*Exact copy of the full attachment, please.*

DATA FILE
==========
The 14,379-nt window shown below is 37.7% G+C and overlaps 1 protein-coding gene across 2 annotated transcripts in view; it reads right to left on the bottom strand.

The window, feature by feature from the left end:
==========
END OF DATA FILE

The 14,379-nt window shown below is 37.7% G+C and overlaps 1 protein-coding gene across 2 annotated transcripts in view; it reads right to left on the bottom strand.

The window, feature by feature from the left end: